U.S. Atlantic and Gulf Migratory Pelagics Fishery
When accounting for the impacts of climate change, the U.S. Atlantic and Gulf of Mexico pelagic longline (PLL) fishery that target Highly Migratory Species (HMS) has key challenges to overcome in terms of economic viability and sustainability, which hinder resilience in the face of climate change. Fortunately, many of the solutions that can help build climate resilience will also address existing issues in the fishery. Many HMS have key attributes that provide ecological resilience, such as dietary flexibility and high mobility, though other characteristics (e.g., slow growth rate and late maturity) make some HMS incredibly vulnerable. A governance structure encompassing international and domestic domains and regulatory systems add complexity to the HMS fishery management, which can be inadequate and ineffective at the international level. Improved international management and cooperation to manage target stocks and bycatch more sustainably will improve overall population and ecosystem health. Domestically, the United States has adopted a strong legal mandates and several effective bycatch mitigation measures that promote sustainable fisheries, thus fostering resilience. The PLL fishery has a history of gear innovation, learning, and implementation of cutting-edge technologies (e.g., collection of real-time information through electronic technologies) that can help achieve more optimal fishing (higher rates of target species and less bycatch). However, the domestic fishery management is characterized by a top-down decision-making process, and some fishery regulations have not been co-developed with the industry. Every year, the PLL fishery registers a reduction in fishermen numbers, as many leave the fishery due to an inability to maintain profitability while complying with management measures and competing with import products that undercut prices. Given the difficult economic situation of many PLL fishermen, efforts to build resilience must be done collaboratively and inclusively with all affected fishing communities to ensure these measures are effective, practical, and achieve fishery sustainability goals.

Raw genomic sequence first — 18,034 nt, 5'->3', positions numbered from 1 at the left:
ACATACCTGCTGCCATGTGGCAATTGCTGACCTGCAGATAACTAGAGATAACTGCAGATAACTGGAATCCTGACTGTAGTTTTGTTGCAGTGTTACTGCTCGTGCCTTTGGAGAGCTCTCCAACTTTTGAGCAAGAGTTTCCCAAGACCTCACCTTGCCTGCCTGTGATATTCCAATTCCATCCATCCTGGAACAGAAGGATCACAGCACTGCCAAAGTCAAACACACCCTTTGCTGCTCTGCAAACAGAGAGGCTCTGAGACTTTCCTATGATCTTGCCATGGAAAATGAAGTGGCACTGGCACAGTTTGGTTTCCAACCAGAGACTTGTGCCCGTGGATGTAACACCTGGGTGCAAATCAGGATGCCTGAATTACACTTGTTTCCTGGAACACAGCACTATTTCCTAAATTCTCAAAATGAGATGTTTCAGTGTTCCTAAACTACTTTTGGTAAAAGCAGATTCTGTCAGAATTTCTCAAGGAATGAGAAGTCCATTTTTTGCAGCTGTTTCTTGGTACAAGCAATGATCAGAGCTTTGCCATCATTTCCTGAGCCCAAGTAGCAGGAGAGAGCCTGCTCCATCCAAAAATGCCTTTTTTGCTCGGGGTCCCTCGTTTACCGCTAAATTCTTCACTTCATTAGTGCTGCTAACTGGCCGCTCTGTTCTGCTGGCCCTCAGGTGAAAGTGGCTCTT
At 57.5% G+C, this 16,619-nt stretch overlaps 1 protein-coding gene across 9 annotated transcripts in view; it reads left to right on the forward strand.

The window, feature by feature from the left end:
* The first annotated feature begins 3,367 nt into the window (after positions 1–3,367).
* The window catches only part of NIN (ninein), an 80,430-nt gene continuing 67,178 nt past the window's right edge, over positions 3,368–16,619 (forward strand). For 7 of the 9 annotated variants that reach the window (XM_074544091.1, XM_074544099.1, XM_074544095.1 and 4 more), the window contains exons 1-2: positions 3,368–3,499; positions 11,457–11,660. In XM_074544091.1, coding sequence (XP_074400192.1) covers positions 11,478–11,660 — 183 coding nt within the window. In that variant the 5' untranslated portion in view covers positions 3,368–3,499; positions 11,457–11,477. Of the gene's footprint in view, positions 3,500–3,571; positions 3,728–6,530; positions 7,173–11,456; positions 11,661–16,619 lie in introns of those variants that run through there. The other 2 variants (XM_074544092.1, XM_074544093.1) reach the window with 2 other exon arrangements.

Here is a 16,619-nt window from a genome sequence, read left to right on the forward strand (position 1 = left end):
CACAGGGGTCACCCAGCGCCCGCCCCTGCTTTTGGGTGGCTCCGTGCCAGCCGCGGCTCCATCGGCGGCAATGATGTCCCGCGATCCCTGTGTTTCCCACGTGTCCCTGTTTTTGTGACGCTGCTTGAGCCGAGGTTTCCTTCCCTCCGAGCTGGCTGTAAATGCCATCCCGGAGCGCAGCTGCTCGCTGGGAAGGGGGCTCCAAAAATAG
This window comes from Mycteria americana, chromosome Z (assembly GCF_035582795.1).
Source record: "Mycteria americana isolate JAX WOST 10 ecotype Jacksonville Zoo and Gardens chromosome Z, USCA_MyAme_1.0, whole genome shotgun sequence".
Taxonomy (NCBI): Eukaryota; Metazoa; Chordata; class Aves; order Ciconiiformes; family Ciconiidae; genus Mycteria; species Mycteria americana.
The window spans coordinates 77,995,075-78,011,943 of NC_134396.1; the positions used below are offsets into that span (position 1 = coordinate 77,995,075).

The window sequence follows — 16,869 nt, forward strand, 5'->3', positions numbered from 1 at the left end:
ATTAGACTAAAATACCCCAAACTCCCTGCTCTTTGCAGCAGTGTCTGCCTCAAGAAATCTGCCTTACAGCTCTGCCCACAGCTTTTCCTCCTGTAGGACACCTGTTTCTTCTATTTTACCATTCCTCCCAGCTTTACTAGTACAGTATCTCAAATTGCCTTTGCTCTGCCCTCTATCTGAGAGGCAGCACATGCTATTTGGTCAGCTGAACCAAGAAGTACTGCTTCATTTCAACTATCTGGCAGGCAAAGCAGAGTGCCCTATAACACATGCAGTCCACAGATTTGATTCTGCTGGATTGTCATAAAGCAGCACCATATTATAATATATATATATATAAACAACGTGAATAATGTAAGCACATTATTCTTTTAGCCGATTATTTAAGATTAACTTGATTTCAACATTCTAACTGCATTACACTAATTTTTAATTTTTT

This PLL fishery operates from ports stretching from New England, south along the Atlantic seaboard, into the Caribbean Sea (CS) and the Gulf of Mexico (GOM), targeting primarily North Atlantic swordfish, bigeye tuna, and yellowfin tuna. Secondary target species include mahi mahi (dolphinfish) and wahoo, and certain sharks that are retained and commercialized (e.g., shortfin mako sharks and common thresher sharks). Today, a U.S.-flagged fleet fishes for HMS in the Atlantic Ocean, CS, and the GOM, in the U.S. EEZ and beyond (NMFS, 2021). One of the major challenges in the PLL fishery is bycatch of marine life including sea turtles, sea birds, billfishes, marine mammals, and coastal and pelagic sharks (Garrison, 2007; Mandelman et al., 2008; Klaer, 2012; Stokes et al., 2012; NMFS, 2021). Gear adaptations in materials, lengths, and deployment methods can greatly affect the selectivity of longline fishing (Watson & Kerstetter, 2006; Gilman et al., 2020; Poisson et al., 2022).